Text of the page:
• The Elenium: Otha attempts to Invoke this by combining the most fearsome aspects of warriors he'd heard about secondhand into a palace guard of skeleton warriors in spiked armour. However, he's completely ignorant of actual warfare, so their armour is completely impractical, their war cries are just random screaming, and their only combat ability is "swing sword at anything that approaches them."
  • The Wheel of Time: The Trollocs are bogeymen to much of the world because of their unnatural mishmash of human and animal features, their love of slaughter, and their taste for human flesh. However, despite their size and strength, they rely on fear and numbers; a trained, level-headed human can usually win in a fight.

    Live Action TV 
  • Blake's 7. The black-clad Gas Mask Mooks of the Terran Federation are introduced massacring a meeting of rebels, and conduct several more massacres over the course of the series. You won't see those gas masks come off except when a pair of mooks discuss politics or the local situation before being drawn into the action.
  • Kamen Rider: The Destron Combatmen of Kamen Rider V3 wear full-face masks and bodysuits that give them the appearance of skeletons and are played much more seriously than the Shocker Combatmen before them.
  • Squid Game: The Pink Soldiers who enforce the rules of the titular Deadly Game are creepy Malevolent Masked Men with Psycho Pink suits, and are greatly feared by the players. Most of them do not speak to the players and coldly execute losers, never speaking or showing emotion, and only a few characters are shown barely able to fight back against them, making them a major source of fear both in and out of universe.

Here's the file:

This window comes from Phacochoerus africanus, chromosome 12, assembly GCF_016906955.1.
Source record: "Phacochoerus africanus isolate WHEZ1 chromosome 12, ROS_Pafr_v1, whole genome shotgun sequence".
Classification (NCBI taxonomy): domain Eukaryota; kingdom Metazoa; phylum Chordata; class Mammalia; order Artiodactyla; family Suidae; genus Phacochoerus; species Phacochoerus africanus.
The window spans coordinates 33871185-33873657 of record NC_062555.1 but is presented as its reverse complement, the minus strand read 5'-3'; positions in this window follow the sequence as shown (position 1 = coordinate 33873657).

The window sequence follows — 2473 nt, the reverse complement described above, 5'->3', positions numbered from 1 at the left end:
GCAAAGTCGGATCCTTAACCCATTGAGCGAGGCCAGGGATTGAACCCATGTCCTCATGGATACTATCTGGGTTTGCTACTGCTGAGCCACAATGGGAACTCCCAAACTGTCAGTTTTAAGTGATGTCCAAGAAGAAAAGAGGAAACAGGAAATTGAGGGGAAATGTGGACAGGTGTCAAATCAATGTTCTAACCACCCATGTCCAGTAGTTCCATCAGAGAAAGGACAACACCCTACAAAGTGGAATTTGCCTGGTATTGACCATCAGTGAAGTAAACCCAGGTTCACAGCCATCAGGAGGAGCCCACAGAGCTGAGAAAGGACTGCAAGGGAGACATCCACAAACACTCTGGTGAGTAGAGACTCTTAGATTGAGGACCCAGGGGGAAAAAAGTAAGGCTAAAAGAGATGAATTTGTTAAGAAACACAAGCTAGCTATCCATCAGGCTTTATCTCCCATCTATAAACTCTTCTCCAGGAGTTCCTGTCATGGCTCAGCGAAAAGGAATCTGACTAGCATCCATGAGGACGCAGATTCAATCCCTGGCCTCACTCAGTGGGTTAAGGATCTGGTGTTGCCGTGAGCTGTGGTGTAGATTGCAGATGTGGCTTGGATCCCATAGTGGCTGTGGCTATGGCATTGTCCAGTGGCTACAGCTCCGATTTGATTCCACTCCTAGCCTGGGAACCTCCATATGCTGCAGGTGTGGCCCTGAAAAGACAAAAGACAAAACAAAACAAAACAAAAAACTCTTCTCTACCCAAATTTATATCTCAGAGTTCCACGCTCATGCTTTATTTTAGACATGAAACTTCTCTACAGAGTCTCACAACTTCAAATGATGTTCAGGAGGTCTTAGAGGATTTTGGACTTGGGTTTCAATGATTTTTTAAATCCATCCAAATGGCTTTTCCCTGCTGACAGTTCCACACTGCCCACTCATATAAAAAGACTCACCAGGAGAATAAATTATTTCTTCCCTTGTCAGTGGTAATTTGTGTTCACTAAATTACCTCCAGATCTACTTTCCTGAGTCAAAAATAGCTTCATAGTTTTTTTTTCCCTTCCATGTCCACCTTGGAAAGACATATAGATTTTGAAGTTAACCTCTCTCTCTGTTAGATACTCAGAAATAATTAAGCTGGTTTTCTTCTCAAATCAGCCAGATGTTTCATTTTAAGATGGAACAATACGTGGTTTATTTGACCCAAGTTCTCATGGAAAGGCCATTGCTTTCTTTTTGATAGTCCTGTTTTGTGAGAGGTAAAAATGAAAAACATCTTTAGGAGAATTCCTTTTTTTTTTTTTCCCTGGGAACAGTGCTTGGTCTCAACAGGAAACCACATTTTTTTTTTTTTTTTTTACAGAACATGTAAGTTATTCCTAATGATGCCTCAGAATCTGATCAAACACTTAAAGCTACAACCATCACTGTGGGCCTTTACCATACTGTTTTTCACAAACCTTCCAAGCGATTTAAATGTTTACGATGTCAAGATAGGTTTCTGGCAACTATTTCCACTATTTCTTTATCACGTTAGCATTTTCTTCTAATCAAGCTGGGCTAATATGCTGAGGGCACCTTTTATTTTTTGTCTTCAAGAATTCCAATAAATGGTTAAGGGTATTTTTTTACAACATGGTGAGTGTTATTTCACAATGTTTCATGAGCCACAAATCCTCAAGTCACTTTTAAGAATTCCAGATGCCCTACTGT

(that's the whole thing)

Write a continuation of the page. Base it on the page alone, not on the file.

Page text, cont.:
Tabletop Games 
  • Warhammer 40,000 gives us two examples, the Death Korps of Krieg for The Imperium and all the Space Marine chapters (both good and evil; it's explicitly stated that they eschew camouflage in favor of scariness).
    • Some sub-units take this even further: the Night Lords Legion of Space Marines have this as their hat, going into battle covered in the remains of their enemies, whilst the "Destroyer" units of regular Space Marine Legions were black armored chemical and biological weapon specialists. The reason they wore black? Because their weapons corroded the paint off their armor. Not nice.
    • The new Primaris Marine elite unit, the Reivers, amplify the intimidation factor of regular Marines. The faceplates of their helmets are crafted to resemble skulls and have vox amplifiers built in that turn the Reivers' battle-cries into ear-shattering howls, and the Reivers themselves use grav-chutes and Grappling Hook Pistols to infiltrate behind enemy lines and wreak havoc with rapid-firing bolt carbines, oversized heavy bolt pistols, and enormous, wickedly sharp combat knives. They're essentially the modern Imperium's answer to the old Night Lords Terror Squads.
    • The Adeptus Mechanicus get in on the act with their Skitarii. Depending on the Writer, they're sometimes Servitors (lobotomized techno-zombies), and in all cases they wear metal masks with Glowing Eyes of Doom, as well as bionic legs so they can pursue their enemies forever without tiring. The Iconic Outfit of the Martian Skitarii is a hooded red robe worn over their armour, which gives them an extra dose of creepiness.
  • In Strike Legion, not only do we have the Imperial Space Marines, who deck out their armor in Spikes of Villainy and bones and blood of their enemies, we also have the Doom Legion, made up of the most elite and well-armed soldiers in the Imperium.
  • The Coalition States of Rifts used to distribute suits of black body armor with an intimidating gas-mask stylized like a skull. Then they replaced those with suits of body armor sculpted to LOOK like a human skeleton. There's a reason why they're colloquially known as "Dead Boys."